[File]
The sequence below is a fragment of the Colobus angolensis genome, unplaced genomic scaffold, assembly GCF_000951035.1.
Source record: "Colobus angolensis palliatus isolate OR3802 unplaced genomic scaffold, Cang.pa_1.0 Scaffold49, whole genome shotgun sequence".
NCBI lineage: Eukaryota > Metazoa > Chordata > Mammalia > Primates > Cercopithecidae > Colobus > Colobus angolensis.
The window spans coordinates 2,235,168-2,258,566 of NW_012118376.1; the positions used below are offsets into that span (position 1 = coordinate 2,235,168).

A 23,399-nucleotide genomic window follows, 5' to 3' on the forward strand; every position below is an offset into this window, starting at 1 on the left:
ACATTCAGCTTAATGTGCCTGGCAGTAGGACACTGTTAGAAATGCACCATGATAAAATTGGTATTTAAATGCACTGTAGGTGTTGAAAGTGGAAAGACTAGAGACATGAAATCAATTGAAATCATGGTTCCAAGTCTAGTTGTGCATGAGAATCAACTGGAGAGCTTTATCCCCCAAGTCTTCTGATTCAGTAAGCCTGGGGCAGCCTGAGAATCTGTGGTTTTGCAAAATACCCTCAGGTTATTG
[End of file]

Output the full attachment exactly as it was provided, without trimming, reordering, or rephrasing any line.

The sequence below is a fragment of the Colobus angolensis genome, unplaced genomic scaffold, assembly GCF_000951035.1.
Source record: "Colobus angolensis palliatus isolate OR3802 unplaced genomic scaffold, Cang.pa_1.0 Scaffold49, whole genome shotgun sequence".
NCBI lineage: Eukaryota > Metazoa > Chordata > Mammalia > Primates > Cercopithecidae > Colobus > Colobus angolensis.
The window spans coordinates 2,235,168-2,258,566 of NW_012118376.1; the positions used below are offsets into that span (position 1 = coordinate 2,235,168).

A 23,399-nucleotide genomic window follows, 5' to 3' on the forward strand; every position below is an offset into this window, starting at 1 on the left:
ACATTCAGCTTAATGTGCCTGGCAGTAGGACACTGTTAGAAATGCACCATGATAAAATTGGTATTTAAATGCACTGTAGGTGTTGAAAGTGGAAAGACTAGAGACATGAAATCAATTGAAATCATGGTTCCAAGTCTAGTTGTGCATGAGAATCAACTGGAGAGCTTTATCCCCCAAGTCTTCTGATTCAGTAAGCCTGGGGCAGCCTGAGAATCTGTGGTTTTGCAAAATACCCTCAGGTTATTG